I first developed Chunkout after playing SameGame on a friends computer and thinking how great it would be to have a copy on a portable console like the Gameboy Colour. I had been playing around with development on the Gameboy and Gameboy Colour for around a year before this, but this gave me an excellent project to work on.
Around this time, Bung Enterprises Limited, a manufacturer of console backup and development devices in Hong Kong, was running competitions for homebrew gameboy colour games to increase the popularity, and perhaps legitimacy of their products. Discovering this competition, I worked on Chunkout with this competition in mind, and tried to make as tight and complete a game as I could. While I didn’t take out any of the top cash prizes on offer, I did win a rather large (for the time!) 64Mbit flash card and two ‘voice cards’ that allowed recording and playback of voice samples on a gameboy.
In recent years I have contemplated producing a limited production run of carts for the Gameboy Colour version of Chunkout however finding someone with the time and know-how to develop an appropriate circuit board has proven elusive.
playing a game
Chunkout: 2010 Production
Over 10 years after first developing the game, I got quite a lot of interest from people who were keen to see Chunkout for the GBC on a real cartridge. While it sounded like a great idea, there were many hurdles I had to overcome to getting a full product available including learning circuit board design!
While the original game linked above was a fun little game, it lacked a few things that would make it a real releasable product. I had to dig out the 11 year old code, tools and compilers – and yes, some of the tools I used back then, I now had to run under DosBox to run on a modern machine! After working through my code, I went about writing a music engine, adding the ability to progress through levels of difficulty, and add in the theme of the game I was working with Ray my artist to achieve. The music engine was relatively rudimentary, but transcribing the Tchaikovsky music from some original music to it was quite a challenge, as I had to also learn to read music (which I hadn’t done since school). Updates can be seen in the below video, I hope you enjoy them!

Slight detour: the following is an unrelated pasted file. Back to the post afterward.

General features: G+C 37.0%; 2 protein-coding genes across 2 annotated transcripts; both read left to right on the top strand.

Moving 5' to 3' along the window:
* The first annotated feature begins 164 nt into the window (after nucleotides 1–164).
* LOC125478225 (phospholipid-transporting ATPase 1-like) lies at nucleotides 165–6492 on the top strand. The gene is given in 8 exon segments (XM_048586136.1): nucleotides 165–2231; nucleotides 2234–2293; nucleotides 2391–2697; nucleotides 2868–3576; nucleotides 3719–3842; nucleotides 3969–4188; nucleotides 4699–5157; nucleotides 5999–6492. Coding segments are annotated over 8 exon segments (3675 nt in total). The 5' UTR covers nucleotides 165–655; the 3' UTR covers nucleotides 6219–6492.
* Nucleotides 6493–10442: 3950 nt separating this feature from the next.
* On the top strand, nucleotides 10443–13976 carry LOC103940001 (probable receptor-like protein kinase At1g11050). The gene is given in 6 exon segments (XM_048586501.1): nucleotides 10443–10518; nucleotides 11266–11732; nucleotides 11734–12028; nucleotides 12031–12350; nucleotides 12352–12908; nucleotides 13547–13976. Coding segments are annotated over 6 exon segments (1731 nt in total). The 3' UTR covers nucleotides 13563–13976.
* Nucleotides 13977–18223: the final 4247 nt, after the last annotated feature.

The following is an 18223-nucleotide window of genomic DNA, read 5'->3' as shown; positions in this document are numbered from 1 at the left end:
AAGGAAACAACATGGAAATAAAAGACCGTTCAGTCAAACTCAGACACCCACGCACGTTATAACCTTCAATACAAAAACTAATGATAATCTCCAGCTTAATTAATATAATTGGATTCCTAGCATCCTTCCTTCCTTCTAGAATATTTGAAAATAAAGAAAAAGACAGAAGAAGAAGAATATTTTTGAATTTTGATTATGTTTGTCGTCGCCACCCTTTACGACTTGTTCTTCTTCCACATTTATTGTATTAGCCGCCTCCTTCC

Since there wasn’t any available service to have Gameboy games published, or even bare circuit boards available, I had to start from scratch with the circuit design. Fortunately this game uses the simplest of architectures within the Gameboy, with only a single ROM chip, and no memory mapping chips. With the help of a few friends and Google, I was able to learn the ins and outs of PCB design, and get the PLCC ROM chip hooked up in the circuit design. After 2 rounds of prototype production where a few traces on the circuit board needed adjusting, I was able to get the game up and running perfectly. Then came the long arduous process of soldering 3200 pin connections to make 100 cartridges! (in hindsight, I will probably get the factory that makes the board to do the soldering in the future!
Josh Byerly is the man behind the physical construction of the boxes, manuals and cartridges. After doing all the soldering, I shipped the boards off to him where he took the fantastic artwork drawn by Ray Frisbee and build this wonderful final product. Copies are currently still available over at NintendoAge
Cricket games on many console platforms were few and far between (especially compared to baseball titles in the US!). I started this little game for the Gameboy to bring cricket to the handheld, but never expanded on the game much further than simple batting and bowling mechanics.